It has been fully proved that "bulk, or a due proportion of innutritious matter in our food, is quite as important to health as nourishment." Human beings may subsist from childhood to extreme old age on good potatoes and pure water alone, and enjoy the best and most uninterrupted health, and possess the greatest muscular power and ability to endure protracted fatigue and exposure. But if the purely nutrient matter of the potato be separated out by artificial means, and human beings, fed exclusively on this concentrated form of aliment and pure water, they will soon perish, because the alimentary organs of man are not constituted and endowed for such kinds of food. And this is true of all animals, in the higher orders, at least.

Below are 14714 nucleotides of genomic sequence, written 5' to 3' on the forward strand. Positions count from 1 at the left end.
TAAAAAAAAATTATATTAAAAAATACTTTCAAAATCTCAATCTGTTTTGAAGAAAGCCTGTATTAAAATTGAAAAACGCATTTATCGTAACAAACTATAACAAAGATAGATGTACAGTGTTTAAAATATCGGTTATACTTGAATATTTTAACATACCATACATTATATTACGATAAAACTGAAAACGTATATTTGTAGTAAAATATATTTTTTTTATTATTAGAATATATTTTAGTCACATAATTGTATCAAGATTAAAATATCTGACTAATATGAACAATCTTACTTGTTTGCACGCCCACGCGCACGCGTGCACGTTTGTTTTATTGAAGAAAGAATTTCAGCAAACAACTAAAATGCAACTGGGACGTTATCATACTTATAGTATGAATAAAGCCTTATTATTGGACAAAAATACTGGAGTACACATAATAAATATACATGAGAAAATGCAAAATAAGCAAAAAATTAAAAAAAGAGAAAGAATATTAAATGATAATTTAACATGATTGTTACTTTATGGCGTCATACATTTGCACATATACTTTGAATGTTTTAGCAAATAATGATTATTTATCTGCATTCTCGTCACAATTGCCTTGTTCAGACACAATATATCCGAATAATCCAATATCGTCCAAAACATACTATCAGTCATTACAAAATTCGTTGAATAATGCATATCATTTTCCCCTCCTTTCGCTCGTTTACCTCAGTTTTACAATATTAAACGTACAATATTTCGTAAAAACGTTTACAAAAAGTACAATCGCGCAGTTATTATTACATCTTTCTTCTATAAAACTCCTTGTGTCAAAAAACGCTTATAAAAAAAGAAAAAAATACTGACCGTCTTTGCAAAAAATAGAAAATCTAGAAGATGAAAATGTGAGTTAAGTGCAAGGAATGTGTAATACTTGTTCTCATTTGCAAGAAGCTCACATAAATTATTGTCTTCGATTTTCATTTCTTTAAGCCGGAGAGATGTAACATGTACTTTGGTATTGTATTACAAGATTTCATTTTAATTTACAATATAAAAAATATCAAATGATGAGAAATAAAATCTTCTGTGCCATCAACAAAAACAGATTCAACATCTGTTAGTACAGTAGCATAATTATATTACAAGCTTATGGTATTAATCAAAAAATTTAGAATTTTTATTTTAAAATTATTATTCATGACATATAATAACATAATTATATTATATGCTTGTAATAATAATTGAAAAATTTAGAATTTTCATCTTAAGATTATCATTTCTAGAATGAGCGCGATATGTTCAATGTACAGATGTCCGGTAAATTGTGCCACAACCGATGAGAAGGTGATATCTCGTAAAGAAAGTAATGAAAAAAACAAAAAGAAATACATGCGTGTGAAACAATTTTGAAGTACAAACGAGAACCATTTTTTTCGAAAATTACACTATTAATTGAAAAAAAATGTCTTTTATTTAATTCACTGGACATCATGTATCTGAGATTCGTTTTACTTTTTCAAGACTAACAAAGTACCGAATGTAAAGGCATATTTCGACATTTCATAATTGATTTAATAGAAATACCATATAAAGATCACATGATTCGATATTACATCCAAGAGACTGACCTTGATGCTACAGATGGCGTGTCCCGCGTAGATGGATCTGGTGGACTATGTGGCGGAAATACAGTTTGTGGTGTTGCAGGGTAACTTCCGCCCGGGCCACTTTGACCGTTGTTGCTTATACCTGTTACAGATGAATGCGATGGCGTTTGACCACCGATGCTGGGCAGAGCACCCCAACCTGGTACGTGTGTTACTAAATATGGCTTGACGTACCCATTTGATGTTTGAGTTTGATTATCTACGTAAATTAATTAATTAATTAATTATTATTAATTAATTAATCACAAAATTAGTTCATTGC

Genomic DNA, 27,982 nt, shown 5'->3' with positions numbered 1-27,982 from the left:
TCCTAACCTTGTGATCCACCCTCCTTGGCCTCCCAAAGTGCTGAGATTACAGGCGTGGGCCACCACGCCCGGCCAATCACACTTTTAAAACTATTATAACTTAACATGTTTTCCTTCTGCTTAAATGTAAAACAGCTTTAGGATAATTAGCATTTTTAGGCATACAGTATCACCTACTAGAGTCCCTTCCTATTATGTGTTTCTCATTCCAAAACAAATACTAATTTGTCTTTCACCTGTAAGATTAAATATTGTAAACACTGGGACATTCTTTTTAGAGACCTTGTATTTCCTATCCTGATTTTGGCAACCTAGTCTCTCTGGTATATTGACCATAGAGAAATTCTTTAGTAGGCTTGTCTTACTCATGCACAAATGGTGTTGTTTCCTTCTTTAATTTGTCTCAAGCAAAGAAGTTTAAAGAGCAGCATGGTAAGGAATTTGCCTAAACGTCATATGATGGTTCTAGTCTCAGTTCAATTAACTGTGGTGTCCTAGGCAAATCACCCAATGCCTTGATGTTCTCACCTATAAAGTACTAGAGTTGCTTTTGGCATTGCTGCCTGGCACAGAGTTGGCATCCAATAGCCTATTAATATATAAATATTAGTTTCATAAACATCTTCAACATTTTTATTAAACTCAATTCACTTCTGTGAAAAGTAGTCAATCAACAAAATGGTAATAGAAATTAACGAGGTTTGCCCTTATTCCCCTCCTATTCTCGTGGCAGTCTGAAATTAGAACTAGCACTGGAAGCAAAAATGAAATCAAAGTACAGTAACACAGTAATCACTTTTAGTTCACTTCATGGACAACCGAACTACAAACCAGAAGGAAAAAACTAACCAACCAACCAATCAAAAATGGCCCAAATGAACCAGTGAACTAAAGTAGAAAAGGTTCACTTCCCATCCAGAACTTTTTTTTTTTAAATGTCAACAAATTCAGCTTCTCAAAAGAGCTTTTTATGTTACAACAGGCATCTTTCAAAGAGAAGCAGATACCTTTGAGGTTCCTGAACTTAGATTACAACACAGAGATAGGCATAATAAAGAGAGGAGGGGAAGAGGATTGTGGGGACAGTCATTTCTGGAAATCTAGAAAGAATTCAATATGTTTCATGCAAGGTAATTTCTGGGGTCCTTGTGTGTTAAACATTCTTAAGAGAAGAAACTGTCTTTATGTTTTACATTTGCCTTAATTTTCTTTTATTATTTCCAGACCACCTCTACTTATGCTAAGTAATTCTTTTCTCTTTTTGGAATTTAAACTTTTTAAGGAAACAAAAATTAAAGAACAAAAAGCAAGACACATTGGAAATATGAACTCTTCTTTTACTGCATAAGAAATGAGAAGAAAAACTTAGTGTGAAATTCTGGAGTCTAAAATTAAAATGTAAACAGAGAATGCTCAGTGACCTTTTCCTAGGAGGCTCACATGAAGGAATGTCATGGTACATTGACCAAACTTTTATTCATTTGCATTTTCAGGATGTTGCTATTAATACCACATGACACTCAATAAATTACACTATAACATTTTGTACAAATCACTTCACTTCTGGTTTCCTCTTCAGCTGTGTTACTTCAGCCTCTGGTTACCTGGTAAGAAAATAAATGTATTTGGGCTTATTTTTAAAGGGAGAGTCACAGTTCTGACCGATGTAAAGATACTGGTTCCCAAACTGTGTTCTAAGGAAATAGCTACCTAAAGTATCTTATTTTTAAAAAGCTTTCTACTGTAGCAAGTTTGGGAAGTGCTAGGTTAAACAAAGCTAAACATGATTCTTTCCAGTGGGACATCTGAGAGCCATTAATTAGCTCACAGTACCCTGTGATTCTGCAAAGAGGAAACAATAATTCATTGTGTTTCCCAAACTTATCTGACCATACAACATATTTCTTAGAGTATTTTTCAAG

We know that dogs fed on sugar and water, gum and water, fine flour bread and water, or any other kind of concentrated aliment, will soon languish, and droop, and emaciate, and die; but if a due proportion of proper innutritious substance be mixed with these concentrated forms of aliment, the dogs will subsist on them and remain healthy. So if horses, cows, deer, sheep, and other grass-eating animals be fed on grain alone, they will soon lose their appetite and begin to droop, and will shortly perish; but if a due proportion of straw or shavings of wood be given them with their grain, they will continue to do well. Man is affected in the same manner. He cannot long subsist on purely nutritious substances. And the reason is not because these substances have no azote or nitrogen in them; nor is it because man necessarily requires a variety of alimentary substances, but simply and exclusively because the anatomical construction and vital powers of the alimentary organs, are constitutionally adapted to alimentary substances which consist of both nutritious and innutritious matter; and therefore a due proportion of innutritious matter in the food of man is as essential to the welfare of his alimentary organs, as a due proportion of nourishment is to the support of his body.